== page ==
Those are just a few concepts. If you need some more direction, I can give you a few authors that have written gender based critiques of stories (Greek and Roman, in this case), so you can see how they address the issues. Hope that helps.
     
  14. Nee
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    Nee Contributing Member

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    Well...if it's about sexual roles then I think Stranger in a Strange Land, or, Friday, might be as good, maybe even better.
     
  15. Nee
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    Nee Contributing Member

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    As far as movies:

    Solaris.

    Adjustment Bureau.

    And even Inception, touch upon the whole sex role thing.

    But if your thinking strong female leads:

    Sara Conner, in the Termanator II.

    Leeloo, in The Fifth Element.

    And of course, Ripley from the Alien movies.
     
  16. Nee
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    Nee Contributing Member

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    ***Crap. Another thread from a long time ago. WTF...?
     
  17. GingerCoffee
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    GingerCoffee Web Surfer Girl Contributor

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    It's njslater's fault. ;)
     
  18. sylvertech
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    sylvertech Active Member

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    I'd forgive him for bumping the dead, as I really did benefit from the titles mentioned.

    I wish the OP would tell us what happened with his project in the end, though.
     
  19. live2write
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    live2write Contributing Member

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    When it comes to movies my brother says try Star Trek. You have so many shows to work with as well as the movies.
     
  20. Birmingham
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    Birmingham Active Member

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    I see several people mentioned Heinlein. He has a short story called "All You Zombies". That's an interesting one to look into. Deals with sex change operations, as Heinlein would have imagined those.
     
  21. NewAgeFiction
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    NewAgeFiction Member

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    I'm personally a bit touched by this very subject and I'm happy it's been brought up. By the way, I'm Tim...and just signed up today! (nerves, keep at bay!). Someone briefly mentioned the 'Ripley' character from the Alien film series. I've been a fan of this particular plotline since I was a pre-teen, and was absolutely immersed in the struggle and torment (and power) of this timeless woman. I happen to be a fan of "victorious underdog" themes, and I think that women taking on heroic roles is something that is *still* undervalued in western culture, though token appearences do rear their heads from time to time. In my view though, not often enough. While gender plays a huge part, for me it's mostly about the downtrodden, or the weaker, finding their own inner vitality, persevering through toil all the way to ultimate triumph. For me, Ripley personifies this archetype to a "T". Sadly (and unfairly IMO), the writers of the story decided to "kill her off", replacing her with a hybrid character no longer reflecting the righteous survivor of the first 2 and 3/4 of the series. But such is the trend displayed in today's successful movies. Still, I miss seeing films where the good guy (or girl) wins. Films like "The Descent" are very typical now, where no matter how hard the underdog tries, the bad guy wins. I think it reflects where we are now as a culture.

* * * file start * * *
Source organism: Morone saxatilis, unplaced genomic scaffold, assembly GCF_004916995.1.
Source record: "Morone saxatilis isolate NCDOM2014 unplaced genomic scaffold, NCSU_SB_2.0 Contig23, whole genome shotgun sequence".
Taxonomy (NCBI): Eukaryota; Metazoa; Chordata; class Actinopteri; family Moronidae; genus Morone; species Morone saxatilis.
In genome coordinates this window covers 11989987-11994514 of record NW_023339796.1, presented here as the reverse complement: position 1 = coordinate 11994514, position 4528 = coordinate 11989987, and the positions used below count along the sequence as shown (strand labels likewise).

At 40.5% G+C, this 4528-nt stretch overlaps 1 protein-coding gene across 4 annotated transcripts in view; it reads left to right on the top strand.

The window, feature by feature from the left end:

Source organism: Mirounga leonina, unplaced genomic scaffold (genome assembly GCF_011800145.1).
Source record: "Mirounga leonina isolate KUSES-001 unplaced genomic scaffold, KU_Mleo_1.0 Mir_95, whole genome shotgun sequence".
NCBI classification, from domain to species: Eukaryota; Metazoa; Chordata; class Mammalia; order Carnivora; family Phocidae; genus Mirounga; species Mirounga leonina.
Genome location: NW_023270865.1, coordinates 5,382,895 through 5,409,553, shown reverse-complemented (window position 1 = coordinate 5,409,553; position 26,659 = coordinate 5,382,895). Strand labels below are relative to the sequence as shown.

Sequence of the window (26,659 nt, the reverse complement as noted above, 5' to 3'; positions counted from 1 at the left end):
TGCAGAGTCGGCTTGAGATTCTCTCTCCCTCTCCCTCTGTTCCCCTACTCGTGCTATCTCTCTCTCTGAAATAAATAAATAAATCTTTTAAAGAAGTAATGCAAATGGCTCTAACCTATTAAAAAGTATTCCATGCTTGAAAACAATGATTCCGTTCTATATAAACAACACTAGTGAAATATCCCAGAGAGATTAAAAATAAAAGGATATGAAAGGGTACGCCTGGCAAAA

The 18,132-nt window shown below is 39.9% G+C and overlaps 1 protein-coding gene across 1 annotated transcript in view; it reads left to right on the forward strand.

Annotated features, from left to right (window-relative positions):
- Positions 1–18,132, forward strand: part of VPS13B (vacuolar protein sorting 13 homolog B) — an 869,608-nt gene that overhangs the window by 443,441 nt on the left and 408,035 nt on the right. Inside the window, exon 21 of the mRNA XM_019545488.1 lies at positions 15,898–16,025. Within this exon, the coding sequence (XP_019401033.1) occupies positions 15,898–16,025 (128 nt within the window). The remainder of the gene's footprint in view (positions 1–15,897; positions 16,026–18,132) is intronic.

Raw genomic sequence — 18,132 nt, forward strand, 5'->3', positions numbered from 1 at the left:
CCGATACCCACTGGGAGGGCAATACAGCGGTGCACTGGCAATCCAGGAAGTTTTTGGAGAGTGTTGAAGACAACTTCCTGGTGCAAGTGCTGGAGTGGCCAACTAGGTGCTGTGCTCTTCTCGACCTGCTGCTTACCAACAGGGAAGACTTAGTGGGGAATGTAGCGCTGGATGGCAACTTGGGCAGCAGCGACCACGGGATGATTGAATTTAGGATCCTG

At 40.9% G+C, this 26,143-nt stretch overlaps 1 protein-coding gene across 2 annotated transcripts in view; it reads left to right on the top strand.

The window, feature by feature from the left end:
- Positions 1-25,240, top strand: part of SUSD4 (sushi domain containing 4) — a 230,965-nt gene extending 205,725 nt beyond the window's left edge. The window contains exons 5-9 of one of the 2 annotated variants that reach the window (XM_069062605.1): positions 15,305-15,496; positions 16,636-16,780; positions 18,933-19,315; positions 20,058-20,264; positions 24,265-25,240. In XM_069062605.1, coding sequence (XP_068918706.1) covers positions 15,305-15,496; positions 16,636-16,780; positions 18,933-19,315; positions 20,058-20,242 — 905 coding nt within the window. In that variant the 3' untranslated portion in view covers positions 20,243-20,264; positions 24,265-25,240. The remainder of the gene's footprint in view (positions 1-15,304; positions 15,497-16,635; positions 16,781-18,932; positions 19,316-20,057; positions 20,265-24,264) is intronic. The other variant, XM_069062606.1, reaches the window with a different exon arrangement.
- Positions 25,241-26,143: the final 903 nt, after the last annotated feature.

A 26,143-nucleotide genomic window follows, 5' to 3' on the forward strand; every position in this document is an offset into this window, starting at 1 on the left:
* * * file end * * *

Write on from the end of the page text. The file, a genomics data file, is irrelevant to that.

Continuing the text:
22. MilesTro
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    MilesTro Active Member

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    I have a question that kind of fits in this thread. If you clone a female version of yourself so you can have sex with that clone, would the clone be like your sister since you both have the same genes?

    I did some research about strange stories about sex; like books about robots getting preganent, beastility, and machines giving men orgasms. It's like people are going to do some werid !@#$ in the future.
     
  23. minstrel
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    minstrel Leader of the Insquirrelgency Staff Supporter Contributor

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    Isaac Asimov wrote a little song he called "The Clone Song" to be sung to the tune of "Home on the Range." It's Isaac Asimov's, not mine, and I hope the mods don't mind if I post it here:

    Oh, give me a clone
    Of my own flesh and bone
    With its Y chromosome changed to X
    And after it's grown
    Then my own little clone
    Will be of the opposite sex.

    (Chorus)
    Clone, clone of my own
    With its Y chromosome changed to X
    And when I'm alone
    With my own little clone
    We will both think of nothing but sex.

    Oh, give me a clone
    Is my sorrowful moan,
    A clone that is wholly my own.
    And if she's X-X
    And the feminine sex
    Oh, what fun we will have when we're prone.

    My heart's not of stone,
    As I've frequently shown
    When alone with my own little X
    And after we've dined,
    I am sure we will find
    Better incest than Oedipus Rex.

    Why should such sex vex
    Or disturb or perplex
    Or induce a disparaging tone?
    After all, don't you see
    Since we're both of us me
    When we're having sex, I'm alone.

    And after I'm done
    She will still have her fun
    For I'll clone myself twice ere I die.
    And this time without fail
    They'll be both of them male
    And they'll each ravage her by and by.
     
  24. KaTrian
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    KaTrian A foolish little beast. Staff Supporter Contributor

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    ^ Haha, funnieh!

    Wait... why would one rather have sex with their own clone than some other person who's also non-relative? hc masturbation?
    I'd feel exactly like having sex with a brother. It's extra gross cos I actually have a real brother too.
     
  25. Mauthos
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    Mauthos Member

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    My suggestion would be Brave New World great book with a lot of interesting themes tackled within.